Studio B Fine Art Gallery, 39A East Philadelphia Avenue in Boyertown announced Jan. 18, 2019, the opening of “Farm to Table,” the studio’s 11th annual exhibit celebrating the area’s agricultural roots.
The exhibit, fondly known among the gallery’s artists and patrons as “The Farm,” is the studio’s most popular exhibit and takes a slightly different approach each year. This year, gallery director Susan Biebuyck added food art to the exhibit’s focus highlighting her view that “in the end, it’s all about the food.”
“This year, we wanted to acknowledge the support of our Pennsylvania legislators in naming Pennsylvania Council on the Arts as the sponsor of the exhibit,” said Jane Stahl, director of community relations. “In 2007, Pennsylvania Council on the Arts funded our fledgling efforts to promote art and our local artists. The Arts and Activities Alliance was added as a 5thcommittee of Building a Better Boyertown.
“Our first year we staged a few exhibits along Boyertown’s streets, offered some classes and workshops, and took field trips to several artists studios. A little over a year later Studio B opened and staged its first exhibit during Boyertown’s annual Holiday Open House Tour.
“Pennsylvania Council on the Arts has continued its support for our efforts; we are grateful that our legislators recognize the important of the arts and culture in our communities in maintaining quality of life and economic security.”
Prizes will be awarded on Friday night, including the coveted “Best in Show,” which nets the winner a cash prize, as well as a featured spot during the agricultural- and environmental-themed exhibit in 2020.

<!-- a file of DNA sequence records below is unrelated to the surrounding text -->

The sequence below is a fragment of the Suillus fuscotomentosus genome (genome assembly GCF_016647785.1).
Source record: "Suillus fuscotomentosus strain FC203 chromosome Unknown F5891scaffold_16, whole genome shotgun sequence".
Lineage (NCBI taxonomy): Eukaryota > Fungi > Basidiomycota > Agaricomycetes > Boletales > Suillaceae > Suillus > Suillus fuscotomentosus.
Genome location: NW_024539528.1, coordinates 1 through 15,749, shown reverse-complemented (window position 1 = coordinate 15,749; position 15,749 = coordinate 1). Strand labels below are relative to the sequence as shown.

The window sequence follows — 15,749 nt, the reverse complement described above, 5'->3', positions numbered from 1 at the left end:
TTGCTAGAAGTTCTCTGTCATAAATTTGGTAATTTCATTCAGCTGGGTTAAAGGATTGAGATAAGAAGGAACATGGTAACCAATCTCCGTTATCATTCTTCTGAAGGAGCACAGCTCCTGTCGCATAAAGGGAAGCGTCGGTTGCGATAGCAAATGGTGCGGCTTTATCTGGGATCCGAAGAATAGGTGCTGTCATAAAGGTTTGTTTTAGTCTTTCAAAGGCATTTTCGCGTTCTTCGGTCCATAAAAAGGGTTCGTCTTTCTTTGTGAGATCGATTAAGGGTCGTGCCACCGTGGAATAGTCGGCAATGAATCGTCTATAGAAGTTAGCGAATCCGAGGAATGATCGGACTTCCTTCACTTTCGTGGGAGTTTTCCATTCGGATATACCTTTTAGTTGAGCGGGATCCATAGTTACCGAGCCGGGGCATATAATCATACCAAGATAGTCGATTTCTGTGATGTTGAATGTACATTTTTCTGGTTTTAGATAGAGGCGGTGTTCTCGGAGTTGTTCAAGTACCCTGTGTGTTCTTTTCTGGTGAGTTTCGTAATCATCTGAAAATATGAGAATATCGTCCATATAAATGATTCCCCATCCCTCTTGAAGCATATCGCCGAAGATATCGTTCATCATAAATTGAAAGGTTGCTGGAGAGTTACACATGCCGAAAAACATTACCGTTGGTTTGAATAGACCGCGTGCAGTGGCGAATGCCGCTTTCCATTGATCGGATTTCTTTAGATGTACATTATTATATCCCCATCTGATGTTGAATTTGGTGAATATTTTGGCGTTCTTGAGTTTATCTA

In 2018, the exhibit was titled “Farm/Earth” combining “The Farm” with the annual April show celebrating the environment to make room in the schedule for an exhibit entitled “Wheels” that received a grant award from Berks County Community Foundation.
Joanne Schlosser was awarded Best in Show in 2018 for her mixed media piece “No Chickens Allowed.”
Schlosser is an adjunct faculty member offering art classes at Reading Area Community College and has been a loyal member of Studio B since the studio opened in 2008.
Schlosser explains that her teaching inspires her artwork, opening her mind to unlimited creative potentials and exploration. Mixing linocut printmaking on painted silk is one example. Central to her work is making the invisible visible—making what can be seen only with a microscope or visualizing a concept through her art. What matters most to Schlosser is the opportunity to thoughtfully move the observer.
“With ‘No Chickens Allowed,’ I mock suburban regulations forbidding ownership of pet chickens by presenting a doorway with a wild bird seated on top eating seeds provided by residents,” Schlosser said.
In a relief sculpture created with decorative boxes of ink drawings on a stretched canvas that continues the ink designs onto the canvas, the piece visualizes the soulful beauty of jazz music.
“Farm to Table” is being juried by Shelbi R. Stoneback. Stoneback comes from a family of artists and studied as a metalsmith for more than 20 years. She is on the board of trustees of The Baum School of Art and vice president of the board of directors of Healing Through the Arts.
“We are always very excited to see what our artists bring to this show,” said Biebuyck. “They have wowed us with their innovation and fresh takes on the traditional subjects of agriculture and farming. And, as a ‘foodie’ myself, I’m eager to see our artists take on this year’s theme.”